The Union Territory administration needs to ramp up its efforts if it is to sail through this turmoil at the earliest. It has to think out-of-box rather than conventionally to address this crisis, which only seems to be worsening with each passing day. To begin with, the administration will have to think beyond lockdowns to tackle the second wave. Lockdowns alone cannot be a solution. Lockdowns are, at best, or at worst, only a stop-gap arrangement meant to break the chain, and, alongside, augment the infrastructure at J&K’s health facilities admitting the COVID19 patients. To even think of the continuation of lockdown for months or for years together to halt this virus would be a bad idea. Lockdown—the more we intend to impose it—has its own fallout, especially on the poorest of poor sections of the society who live from hand to mouth to earn their livelihood. In absence of any inflow of cash into their pockets, a continued lockdown would only compound the miseries of such people who may well be spared by Covid but only to be consumed by hunger and starvation. Therefore, the need of the hour for the administrators is to think beyond the realm of lockdowns and get practical in their fight against COVID19.

First and foremost, the administration urgently requires to pull up its socks vis-à-vis vaccination, which has come to a near-halt in Kashmir for the past 15 days or so. This is despite assurances by none other than a Lieutenant Governor’s advisor in a press conference. In Srinagar district alone, no vaccinations took place in the last week, until the end of May 17. This, surprisingly, is in contrast to daily vaccinations taking place regularly in the Jammu region. A local daily reported on Thursday, May 20, 2021 that merely 593 vaccines were administered in Kashmir a day earlier when this figure was 7925 in the Jammu region. The administration will have to seriously plug this gap and put an end to this mismatch, which is raising many eyebrows in the Valley, and get serious to ramp up vaccinations across Kashmir Valley so that the lockdown is, at some point in time, ended as the caseload eases.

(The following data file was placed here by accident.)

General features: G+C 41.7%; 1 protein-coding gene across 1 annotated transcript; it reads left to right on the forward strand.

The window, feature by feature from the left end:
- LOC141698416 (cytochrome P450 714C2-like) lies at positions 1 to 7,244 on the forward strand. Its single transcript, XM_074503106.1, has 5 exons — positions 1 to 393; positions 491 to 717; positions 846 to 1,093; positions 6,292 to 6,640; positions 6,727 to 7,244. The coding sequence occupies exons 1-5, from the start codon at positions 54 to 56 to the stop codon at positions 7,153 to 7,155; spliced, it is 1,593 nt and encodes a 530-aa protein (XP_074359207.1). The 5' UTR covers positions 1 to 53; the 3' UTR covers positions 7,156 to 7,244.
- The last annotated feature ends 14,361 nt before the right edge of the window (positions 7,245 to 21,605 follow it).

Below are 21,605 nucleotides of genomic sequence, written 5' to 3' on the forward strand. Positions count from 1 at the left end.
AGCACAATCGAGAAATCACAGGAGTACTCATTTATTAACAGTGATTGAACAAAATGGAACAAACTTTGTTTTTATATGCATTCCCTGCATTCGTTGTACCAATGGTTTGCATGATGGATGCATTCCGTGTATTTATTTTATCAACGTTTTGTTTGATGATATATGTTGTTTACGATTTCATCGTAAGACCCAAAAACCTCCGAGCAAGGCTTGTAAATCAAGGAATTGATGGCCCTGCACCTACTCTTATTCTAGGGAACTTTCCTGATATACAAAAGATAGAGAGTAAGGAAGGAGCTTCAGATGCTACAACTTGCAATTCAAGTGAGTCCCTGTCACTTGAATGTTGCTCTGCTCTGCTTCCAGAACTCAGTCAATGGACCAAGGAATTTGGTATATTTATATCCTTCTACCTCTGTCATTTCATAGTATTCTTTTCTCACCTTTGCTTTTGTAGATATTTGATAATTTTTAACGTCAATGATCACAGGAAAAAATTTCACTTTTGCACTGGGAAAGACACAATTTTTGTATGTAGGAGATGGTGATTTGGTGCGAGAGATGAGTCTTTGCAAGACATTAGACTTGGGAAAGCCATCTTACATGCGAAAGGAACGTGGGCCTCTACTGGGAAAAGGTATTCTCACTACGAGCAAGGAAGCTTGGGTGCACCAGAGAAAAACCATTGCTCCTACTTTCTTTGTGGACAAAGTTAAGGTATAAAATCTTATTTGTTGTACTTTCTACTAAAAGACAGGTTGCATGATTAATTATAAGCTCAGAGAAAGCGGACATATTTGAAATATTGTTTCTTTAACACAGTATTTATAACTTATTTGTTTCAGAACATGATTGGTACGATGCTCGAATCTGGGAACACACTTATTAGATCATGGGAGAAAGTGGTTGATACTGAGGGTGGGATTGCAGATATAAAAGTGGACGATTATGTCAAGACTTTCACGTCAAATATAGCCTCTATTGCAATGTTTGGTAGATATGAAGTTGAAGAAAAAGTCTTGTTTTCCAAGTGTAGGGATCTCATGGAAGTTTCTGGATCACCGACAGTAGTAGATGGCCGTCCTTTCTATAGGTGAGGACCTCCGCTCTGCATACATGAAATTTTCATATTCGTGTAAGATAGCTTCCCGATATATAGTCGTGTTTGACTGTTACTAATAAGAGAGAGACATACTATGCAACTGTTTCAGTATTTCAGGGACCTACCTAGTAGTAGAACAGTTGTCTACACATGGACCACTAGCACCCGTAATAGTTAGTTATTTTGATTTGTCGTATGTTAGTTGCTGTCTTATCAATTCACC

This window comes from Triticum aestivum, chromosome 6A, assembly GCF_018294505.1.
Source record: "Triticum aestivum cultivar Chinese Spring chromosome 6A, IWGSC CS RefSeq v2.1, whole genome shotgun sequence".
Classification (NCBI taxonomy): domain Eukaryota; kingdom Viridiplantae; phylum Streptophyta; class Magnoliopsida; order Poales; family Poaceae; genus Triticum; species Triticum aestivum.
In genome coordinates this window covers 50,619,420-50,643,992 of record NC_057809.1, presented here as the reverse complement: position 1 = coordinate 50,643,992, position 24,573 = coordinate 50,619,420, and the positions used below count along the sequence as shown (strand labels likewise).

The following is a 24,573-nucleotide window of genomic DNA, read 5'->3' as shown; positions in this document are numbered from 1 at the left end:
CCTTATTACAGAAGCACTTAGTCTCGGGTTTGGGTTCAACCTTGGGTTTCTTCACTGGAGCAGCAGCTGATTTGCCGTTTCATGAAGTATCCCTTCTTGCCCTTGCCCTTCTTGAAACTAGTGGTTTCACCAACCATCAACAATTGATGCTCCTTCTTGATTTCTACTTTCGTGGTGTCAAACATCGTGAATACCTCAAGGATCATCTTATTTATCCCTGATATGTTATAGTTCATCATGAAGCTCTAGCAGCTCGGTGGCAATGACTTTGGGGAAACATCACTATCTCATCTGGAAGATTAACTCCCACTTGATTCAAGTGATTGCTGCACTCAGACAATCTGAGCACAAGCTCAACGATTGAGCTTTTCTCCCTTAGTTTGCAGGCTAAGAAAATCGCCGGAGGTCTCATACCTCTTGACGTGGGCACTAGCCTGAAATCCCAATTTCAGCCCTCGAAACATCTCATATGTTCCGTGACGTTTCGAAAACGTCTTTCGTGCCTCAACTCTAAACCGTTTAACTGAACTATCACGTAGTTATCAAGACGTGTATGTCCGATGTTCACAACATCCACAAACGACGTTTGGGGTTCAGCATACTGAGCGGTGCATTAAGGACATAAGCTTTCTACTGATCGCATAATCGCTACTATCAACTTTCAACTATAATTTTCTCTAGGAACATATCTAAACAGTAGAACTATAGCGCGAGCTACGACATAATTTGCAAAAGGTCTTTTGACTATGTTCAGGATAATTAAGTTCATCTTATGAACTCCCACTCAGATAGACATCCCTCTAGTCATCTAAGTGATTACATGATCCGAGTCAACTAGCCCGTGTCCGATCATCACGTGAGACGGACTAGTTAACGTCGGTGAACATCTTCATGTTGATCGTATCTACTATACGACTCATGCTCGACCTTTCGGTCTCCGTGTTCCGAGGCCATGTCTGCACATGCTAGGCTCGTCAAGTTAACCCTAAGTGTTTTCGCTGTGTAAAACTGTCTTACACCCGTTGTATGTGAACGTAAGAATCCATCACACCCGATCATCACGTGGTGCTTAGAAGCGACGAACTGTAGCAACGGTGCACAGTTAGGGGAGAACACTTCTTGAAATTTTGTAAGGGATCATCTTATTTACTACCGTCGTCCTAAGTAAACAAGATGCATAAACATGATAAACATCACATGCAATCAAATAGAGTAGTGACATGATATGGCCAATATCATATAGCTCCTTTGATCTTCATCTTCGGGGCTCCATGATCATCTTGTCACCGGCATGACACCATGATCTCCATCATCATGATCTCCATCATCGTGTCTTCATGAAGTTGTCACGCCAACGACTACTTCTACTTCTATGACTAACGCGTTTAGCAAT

Secondly, the administration will have to listen to science, listen to doctors, who are on the frontlines of fighting the COVID19, while devising its policies and frameworks to contain the second wave of the virus, and, subsequently, halt the projected third wave in its tracks well in time. The administration must urgently form an all-doctor task force and assign it with the task of urgently listing all the requirements in hospitals, especially with regard to the availability of beds, oxygen, and ventilators etc. Doctors alone, who are in the field, can better help the administration in finalizing such requirements in light of the current caseload as well as the projected caseload six months from now.

While the administration does all this, people, on their part, will have to actively ensure complete adherence to COVID19 SOPs so that the lockdown is ended for the poorest of the poor to get back to their work and earn a dignified livelihood. If people do not cooperate with the administration in this endeavour, it would only become difficult to break the chain and restore life to its normal once again. This is certainly not an all-administration fight. It has to be a collective effort by one and all to ensure that the second wave ends at the earliest without consuming more precious human lives and overstretching the healthcare facilities across the UT. Joint effort alone is the key to success.